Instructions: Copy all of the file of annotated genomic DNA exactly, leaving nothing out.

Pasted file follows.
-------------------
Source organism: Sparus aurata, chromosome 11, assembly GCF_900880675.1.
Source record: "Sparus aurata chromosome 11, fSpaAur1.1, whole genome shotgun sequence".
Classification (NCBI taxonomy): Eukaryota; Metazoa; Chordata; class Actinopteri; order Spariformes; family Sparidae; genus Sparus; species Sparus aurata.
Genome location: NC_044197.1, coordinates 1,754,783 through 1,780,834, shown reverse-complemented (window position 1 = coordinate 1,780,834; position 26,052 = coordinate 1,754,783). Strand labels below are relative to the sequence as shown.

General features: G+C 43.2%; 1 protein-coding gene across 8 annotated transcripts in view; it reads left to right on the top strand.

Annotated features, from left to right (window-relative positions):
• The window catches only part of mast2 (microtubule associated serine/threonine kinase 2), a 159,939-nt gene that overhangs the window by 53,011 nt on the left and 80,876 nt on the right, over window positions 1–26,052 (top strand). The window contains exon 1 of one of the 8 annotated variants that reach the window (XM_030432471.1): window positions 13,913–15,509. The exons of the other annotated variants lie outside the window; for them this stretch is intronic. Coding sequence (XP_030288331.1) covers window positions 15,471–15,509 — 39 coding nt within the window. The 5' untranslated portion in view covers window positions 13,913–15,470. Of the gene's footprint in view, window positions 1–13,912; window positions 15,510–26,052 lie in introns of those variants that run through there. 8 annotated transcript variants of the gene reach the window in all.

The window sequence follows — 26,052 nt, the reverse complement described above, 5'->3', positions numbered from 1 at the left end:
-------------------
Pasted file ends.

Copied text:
Source organism: Sparus aurata, chromosome 11, assembly GCF_900880675.1.
Source record: "Sparus aurata chromosome 11, fSpaAur1.1, whole genome shotgun sequence".
Classification (NCBI taxonomy): Eukaryota; Metazoa; Chordata; class Actinopteri; order Spariformes; family Sparidae; genus Sparus; species Sparus aurata.
Genome location: NC_044197.1, coordinates 1,754,783 through 1,780,834, shown reverse-complemented (window position 1 = coordinate 1,780,834; position 26,052 = coordinate 1,754,783). Strand labels below are relative to the sequence as shown.

General features: G+C 43.2%; 1 protein-coding gene across 8 annotated transcripts in view; it reads left to right on the top strand.

Annotated features, from left to right (window-relative positions):
• The window catches only part of mast2 (microtubule associated serine/threonine kinase 2), a 159,939-nt gene that overhangs the window by 53,011 nt on the left and 80,876 nt on the right, over window positions 1–26,052 (top strand). The window contains exon 1 of one of the 8 annotated variants that reach the window (XM_030432471.1): window positions 13,913–15,509. The exons of the other annotated variants lie outside the window; for them this stretch is intronic. Coding sequence (XP_030288331.1) covers window positions 15,471–15,509 — 39 coding nt within the window. The 5' untranslated portion in view covers window positions 13,913–15,470. Of the gene's footprint in view, window positions 1–13,912; window positions 15,510–26,052 lie in introns of those variants that run through there. 8 annotated transcript variants of the gene reach the window in all.

The window sequence follows — 26,052 nt, the reverse complement described above, 5'->3', positions numbered from 1 at the left end: